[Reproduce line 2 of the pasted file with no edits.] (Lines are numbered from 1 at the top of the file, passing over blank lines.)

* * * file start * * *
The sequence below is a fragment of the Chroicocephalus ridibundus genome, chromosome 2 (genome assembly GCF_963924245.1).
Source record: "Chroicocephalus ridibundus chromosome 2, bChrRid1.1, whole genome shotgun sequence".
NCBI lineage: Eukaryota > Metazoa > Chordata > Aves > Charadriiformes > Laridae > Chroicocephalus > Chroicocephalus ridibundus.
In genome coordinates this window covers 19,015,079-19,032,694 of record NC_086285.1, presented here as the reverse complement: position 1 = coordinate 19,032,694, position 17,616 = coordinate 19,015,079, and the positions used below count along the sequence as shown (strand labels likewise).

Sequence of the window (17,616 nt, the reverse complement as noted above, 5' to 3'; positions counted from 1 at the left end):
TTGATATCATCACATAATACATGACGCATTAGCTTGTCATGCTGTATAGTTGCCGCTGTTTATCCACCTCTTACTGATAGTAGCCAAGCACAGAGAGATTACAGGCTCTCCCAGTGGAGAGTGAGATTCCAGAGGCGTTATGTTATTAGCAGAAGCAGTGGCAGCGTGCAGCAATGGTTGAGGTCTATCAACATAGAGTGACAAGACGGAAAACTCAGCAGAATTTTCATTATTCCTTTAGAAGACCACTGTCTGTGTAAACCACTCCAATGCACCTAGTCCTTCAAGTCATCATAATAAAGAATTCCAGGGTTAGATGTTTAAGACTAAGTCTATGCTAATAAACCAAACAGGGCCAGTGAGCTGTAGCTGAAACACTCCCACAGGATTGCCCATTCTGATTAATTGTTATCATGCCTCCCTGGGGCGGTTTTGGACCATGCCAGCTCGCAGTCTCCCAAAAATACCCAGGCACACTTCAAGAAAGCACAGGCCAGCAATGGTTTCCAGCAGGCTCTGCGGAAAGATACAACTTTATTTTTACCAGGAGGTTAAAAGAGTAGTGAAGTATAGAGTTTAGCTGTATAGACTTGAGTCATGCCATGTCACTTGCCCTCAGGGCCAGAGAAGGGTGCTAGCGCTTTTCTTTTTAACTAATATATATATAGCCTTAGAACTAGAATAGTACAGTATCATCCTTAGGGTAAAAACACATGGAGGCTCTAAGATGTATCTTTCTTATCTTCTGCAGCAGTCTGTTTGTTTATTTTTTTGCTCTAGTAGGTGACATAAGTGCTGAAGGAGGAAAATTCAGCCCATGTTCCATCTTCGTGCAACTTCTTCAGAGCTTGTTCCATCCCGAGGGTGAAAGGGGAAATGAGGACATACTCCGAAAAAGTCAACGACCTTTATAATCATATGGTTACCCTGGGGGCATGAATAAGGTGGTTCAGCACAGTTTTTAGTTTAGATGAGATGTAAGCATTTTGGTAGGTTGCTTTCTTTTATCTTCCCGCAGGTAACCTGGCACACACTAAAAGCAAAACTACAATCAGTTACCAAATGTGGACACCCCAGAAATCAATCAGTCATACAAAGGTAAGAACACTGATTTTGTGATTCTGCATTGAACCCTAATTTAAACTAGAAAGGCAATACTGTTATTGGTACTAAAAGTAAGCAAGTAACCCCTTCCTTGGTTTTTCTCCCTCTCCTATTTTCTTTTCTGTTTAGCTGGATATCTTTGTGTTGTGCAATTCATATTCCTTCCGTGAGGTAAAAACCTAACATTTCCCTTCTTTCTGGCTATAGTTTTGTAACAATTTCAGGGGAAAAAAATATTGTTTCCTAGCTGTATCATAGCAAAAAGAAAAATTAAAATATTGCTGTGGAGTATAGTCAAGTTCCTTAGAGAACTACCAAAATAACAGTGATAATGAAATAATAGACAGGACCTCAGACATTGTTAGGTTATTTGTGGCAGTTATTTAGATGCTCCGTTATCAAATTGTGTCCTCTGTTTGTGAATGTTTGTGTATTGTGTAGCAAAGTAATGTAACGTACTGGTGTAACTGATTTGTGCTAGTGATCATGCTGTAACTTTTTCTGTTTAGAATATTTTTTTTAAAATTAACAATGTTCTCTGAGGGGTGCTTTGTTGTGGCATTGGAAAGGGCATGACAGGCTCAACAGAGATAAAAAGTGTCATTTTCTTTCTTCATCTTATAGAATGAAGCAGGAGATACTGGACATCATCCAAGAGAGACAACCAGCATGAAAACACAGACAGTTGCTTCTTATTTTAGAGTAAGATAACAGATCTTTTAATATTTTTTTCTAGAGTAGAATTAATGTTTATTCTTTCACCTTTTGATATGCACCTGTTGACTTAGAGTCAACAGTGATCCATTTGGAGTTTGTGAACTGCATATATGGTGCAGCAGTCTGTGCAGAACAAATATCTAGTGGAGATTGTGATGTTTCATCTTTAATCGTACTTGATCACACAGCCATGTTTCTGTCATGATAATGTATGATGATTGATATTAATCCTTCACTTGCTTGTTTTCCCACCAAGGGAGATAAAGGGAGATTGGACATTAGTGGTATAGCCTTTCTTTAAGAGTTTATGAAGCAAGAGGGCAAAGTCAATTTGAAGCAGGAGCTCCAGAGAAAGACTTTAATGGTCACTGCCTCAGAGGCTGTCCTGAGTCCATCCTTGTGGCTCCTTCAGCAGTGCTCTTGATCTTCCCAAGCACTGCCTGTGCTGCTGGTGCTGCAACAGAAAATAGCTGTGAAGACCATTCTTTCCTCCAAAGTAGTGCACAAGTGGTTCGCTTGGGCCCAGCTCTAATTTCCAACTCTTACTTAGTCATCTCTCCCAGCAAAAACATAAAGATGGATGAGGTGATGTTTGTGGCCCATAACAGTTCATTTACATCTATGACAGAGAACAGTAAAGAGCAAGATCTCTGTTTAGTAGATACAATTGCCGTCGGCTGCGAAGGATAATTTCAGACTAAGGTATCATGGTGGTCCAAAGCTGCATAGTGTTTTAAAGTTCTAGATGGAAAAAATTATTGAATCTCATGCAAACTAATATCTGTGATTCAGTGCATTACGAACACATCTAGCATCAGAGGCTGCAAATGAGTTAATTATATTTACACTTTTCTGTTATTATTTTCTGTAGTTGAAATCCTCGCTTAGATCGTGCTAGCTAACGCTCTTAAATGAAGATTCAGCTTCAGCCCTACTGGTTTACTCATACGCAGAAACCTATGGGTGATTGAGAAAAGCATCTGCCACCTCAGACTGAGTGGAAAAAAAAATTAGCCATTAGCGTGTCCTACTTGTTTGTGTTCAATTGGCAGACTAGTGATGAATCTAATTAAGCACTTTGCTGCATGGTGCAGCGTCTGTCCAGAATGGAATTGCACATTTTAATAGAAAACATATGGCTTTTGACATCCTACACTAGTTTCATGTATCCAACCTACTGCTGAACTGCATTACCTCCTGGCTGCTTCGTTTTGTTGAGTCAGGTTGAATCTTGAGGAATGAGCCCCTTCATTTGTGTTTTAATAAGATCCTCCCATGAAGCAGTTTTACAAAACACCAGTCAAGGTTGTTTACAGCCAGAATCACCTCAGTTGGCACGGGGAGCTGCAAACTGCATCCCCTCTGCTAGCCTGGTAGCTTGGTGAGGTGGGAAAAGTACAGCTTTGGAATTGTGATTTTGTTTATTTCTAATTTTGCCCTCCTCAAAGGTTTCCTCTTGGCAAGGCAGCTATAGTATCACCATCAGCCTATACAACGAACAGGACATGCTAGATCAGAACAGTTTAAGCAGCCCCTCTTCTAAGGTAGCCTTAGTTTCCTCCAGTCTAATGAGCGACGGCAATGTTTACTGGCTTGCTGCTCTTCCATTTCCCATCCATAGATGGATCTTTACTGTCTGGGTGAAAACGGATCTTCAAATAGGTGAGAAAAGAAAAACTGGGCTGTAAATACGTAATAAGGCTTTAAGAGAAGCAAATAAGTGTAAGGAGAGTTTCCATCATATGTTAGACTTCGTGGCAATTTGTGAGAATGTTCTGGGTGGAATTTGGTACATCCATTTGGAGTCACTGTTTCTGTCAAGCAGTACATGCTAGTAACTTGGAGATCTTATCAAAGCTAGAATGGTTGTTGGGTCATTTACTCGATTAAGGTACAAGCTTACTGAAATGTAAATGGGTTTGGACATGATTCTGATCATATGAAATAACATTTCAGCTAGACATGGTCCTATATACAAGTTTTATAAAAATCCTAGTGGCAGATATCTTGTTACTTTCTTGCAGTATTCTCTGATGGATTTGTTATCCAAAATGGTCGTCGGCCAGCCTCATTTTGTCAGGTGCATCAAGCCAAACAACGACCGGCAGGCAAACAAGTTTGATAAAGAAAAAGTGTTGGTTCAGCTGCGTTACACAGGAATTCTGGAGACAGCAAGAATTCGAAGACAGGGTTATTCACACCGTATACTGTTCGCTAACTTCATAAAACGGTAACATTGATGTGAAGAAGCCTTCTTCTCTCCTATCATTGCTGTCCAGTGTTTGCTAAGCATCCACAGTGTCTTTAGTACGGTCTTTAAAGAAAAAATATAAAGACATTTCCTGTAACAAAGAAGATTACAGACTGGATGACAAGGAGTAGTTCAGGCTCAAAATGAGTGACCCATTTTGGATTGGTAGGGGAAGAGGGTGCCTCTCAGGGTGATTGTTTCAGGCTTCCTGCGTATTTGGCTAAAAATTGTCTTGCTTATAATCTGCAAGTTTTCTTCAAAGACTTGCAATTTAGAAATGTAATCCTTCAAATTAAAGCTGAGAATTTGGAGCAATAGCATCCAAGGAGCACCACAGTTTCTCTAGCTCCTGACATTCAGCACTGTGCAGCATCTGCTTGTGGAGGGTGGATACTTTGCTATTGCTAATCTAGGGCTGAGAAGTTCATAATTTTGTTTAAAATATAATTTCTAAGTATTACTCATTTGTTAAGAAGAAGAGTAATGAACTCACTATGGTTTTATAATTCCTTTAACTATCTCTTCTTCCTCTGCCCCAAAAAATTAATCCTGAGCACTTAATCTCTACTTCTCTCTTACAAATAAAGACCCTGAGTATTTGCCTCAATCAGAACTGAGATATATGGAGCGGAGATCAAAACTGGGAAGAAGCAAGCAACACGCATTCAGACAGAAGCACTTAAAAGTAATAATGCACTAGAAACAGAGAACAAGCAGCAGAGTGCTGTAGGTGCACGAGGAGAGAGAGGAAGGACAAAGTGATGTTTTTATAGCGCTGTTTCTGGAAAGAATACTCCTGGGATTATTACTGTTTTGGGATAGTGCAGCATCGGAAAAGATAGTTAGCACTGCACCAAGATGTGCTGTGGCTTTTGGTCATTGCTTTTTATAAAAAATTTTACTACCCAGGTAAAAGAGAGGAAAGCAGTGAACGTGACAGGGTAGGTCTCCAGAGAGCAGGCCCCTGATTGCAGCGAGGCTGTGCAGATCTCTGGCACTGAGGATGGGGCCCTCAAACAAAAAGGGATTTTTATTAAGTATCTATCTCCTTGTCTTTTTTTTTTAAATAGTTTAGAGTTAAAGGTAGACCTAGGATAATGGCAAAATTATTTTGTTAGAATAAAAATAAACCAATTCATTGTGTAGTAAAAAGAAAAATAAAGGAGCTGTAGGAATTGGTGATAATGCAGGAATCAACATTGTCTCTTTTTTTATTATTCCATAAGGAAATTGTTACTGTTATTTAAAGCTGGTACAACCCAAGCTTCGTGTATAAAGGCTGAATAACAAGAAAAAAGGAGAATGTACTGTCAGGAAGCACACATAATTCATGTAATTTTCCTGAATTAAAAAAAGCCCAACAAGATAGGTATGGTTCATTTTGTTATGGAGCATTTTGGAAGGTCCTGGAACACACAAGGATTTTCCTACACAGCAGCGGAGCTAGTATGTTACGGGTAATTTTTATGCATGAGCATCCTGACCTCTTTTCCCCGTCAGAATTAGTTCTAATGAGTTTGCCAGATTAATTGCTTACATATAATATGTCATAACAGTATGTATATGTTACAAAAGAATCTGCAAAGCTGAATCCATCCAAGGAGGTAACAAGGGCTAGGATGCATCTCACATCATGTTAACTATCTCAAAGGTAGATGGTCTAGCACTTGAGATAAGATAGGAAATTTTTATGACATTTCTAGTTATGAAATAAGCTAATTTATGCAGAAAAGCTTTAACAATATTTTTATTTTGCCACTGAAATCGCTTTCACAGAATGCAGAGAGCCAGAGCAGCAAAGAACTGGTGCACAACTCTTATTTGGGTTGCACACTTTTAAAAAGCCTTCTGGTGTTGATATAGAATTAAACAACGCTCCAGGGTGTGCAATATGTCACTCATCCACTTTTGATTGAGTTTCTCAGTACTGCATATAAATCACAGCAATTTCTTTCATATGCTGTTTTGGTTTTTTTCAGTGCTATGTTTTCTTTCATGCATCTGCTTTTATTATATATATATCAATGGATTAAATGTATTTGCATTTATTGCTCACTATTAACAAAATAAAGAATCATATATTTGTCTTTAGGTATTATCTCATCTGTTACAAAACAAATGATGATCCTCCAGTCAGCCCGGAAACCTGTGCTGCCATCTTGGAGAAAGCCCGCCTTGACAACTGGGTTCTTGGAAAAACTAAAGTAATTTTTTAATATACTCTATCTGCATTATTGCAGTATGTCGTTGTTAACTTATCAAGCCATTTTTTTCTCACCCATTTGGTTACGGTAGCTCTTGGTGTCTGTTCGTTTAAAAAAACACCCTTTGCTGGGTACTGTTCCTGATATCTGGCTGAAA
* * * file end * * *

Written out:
Source record: "Chroicocephalus ridibundus chromosome 2, bChrRid1.1, whole genome shotgun sequence".